Ivory Coast-born menswear designer Laurence Chauvin Buthaud is one of the bright sparks of African fashion. She tells Wonderland about her label LaurenceAirline.
Based in Paris (albeit with a factory operating out of her hometown) LaurenceAirline is a menswear label that avoids the predictable cliches associated with African-inspired fashion. No embarrassing ‘tribal’ references or mistaking one ‘ethnic’ print for another – LaurenceAirline is authentic and modern in a way that many European labels can only hope to be. It’s little wonder she’s been hailed as one of the most promising African designers and been spotlighted as part of Diesel x Edun’s Studio Africa campaign.
What’s the story behind your name, LaurenceAirline?
I named my label LaurenceAirline as an hint to my own itinerant, almost nomadic, lifestyle. Indeed, I was born in Cote d’Ivoire with a double culture: European and African. And now with my brand, I am always travelling back and forth between my headquarters in Abidjan and Paris. I spend half the year in Côte d’Ivoire designing and producing the collections and half year in Paris to promote and sell the collection.
You’ll sometimes see European designers cite ‘African’ influences in their collections. As an African designer, how do you feel about that?
I find interesting when companies who take Africa as an inspiration have a true respect for its culture with all that implies. Especially on conscious and sustainable matters. More than a trend, I see it like a great opportunity to put the spotlight on African cultures scope, which subsequently can arouse the public interest to African potentialities.
Your use of fabric and print is exceptional. Where do you source these prints?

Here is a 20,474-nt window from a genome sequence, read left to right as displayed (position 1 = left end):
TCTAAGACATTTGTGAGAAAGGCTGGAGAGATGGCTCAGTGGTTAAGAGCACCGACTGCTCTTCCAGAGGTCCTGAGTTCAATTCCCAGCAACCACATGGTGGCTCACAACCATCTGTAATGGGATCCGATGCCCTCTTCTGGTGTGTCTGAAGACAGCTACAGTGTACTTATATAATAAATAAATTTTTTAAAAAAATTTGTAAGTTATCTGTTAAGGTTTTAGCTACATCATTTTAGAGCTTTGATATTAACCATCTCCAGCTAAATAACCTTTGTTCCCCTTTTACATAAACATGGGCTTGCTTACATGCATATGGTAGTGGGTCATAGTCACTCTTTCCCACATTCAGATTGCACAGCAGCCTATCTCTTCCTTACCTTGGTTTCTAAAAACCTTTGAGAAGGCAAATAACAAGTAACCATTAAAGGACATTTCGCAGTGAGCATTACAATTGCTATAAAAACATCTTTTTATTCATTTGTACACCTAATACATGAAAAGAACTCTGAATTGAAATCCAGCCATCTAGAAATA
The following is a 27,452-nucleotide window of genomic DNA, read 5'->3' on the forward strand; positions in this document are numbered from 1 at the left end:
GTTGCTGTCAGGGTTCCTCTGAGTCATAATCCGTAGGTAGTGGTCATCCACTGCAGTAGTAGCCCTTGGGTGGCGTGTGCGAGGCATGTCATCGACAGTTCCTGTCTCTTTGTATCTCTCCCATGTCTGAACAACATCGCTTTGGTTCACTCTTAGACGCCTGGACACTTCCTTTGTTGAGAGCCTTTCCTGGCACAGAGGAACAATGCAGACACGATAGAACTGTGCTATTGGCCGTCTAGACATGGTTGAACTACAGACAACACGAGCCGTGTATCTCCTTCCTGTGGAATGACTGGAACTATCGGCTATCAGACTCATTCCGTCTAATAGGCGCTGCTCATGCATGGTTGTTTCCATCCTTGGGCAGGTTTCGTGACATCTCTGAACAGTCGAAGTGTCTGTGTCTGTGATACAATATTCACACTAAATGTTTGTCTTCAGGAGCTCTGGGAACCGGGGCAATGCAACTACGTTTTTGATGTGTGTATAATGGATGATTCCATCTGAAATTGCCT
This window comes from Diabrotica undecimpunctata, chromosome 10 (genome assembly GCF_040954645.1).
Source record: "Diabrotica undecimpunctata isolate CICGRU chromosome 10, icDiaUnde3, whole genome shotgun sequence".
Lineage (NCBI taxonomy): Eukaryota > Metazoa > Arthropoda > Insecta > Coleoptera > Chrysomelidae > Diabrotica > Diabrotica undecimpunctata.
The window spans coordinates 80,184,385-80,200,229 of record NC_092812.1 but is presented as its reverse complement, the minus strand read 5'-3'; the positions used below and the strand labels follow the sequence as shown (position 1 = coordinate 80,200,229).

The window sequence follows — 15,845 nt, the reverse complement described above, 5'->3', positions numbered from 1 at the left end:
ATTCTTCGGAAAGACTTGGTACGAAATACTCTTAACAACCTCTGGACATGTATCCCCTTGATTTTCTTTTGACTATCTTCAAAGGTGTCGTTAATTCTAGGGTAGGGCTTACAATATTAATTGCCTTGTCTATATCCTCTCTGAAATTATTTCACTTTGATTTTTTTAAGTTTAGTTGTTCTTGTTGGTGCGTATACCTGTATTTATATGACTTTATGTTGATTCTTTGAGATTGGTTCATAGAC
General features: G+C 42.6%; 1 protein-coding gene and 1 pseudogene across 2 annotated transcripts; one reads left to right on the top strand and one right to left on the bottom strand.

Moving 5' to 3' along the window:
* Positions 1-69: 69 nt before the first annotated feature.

I source the printed fabrics that I use in my collections directly in Africa.
Why is it important to you to make all your clothes in an Abidjan atelier?
To me, the main goal of LaurenceAirline is to produce high quality garments produced In Ivory Coast so that local people can be trained and can learn from work exchanges in a positive and conscious process. We’re building Africa’s modern reality for the international fashion scene in terms of high quality production and bold contemporary design made in Africa. I want to make Ivorians proud of their achievements in the fashion industry and personal self-esteem.
Describe the LaurenceAirline man.
An expressive authentic man keen on equally going in search of himself and others. A modern dandy and explorer who chooses anywhere he feels like embarking himself. A traveller, literally or figuratively.
Is there a difference between the way African and Western designers create garments?
I think creativity is universal and that there are as many ways to design garments as there are designers. In my case, with LaurenceAirline as an international label, I want to tell a story of West Africa meeting other continents through the fashion medium.
Can you describe the first garment you ever made?
It was a flared skirt, with wide lapels in a beige canvas fabric silkscreened with white tribal designs.
What’s your signature piece?
The total look in colorful print and how I mix different origin fabrics on geometric yokes.
You initially started out in womenswear, so why did you switch to menswear?
While showcasing my women’s line, men constantly expressed to me their desire to design them clothes so they could express their own creative taste. With menswear, I love to explore the minimal structure of the masculine wardrobe as a base to introduce unexpected colors and patterns as well as material associations. Some of the men’s clothes I design can actually be worn by both sexes.
How has your design aesthetic changed over the years?
Through the years, I have come to think that I like the idea of a functional creative ageless fashion. Like a simple and beautiful particular piece that one has pleasure wearing through time.
Who are some other African designers that you rate?
Words: Zing Tsjeng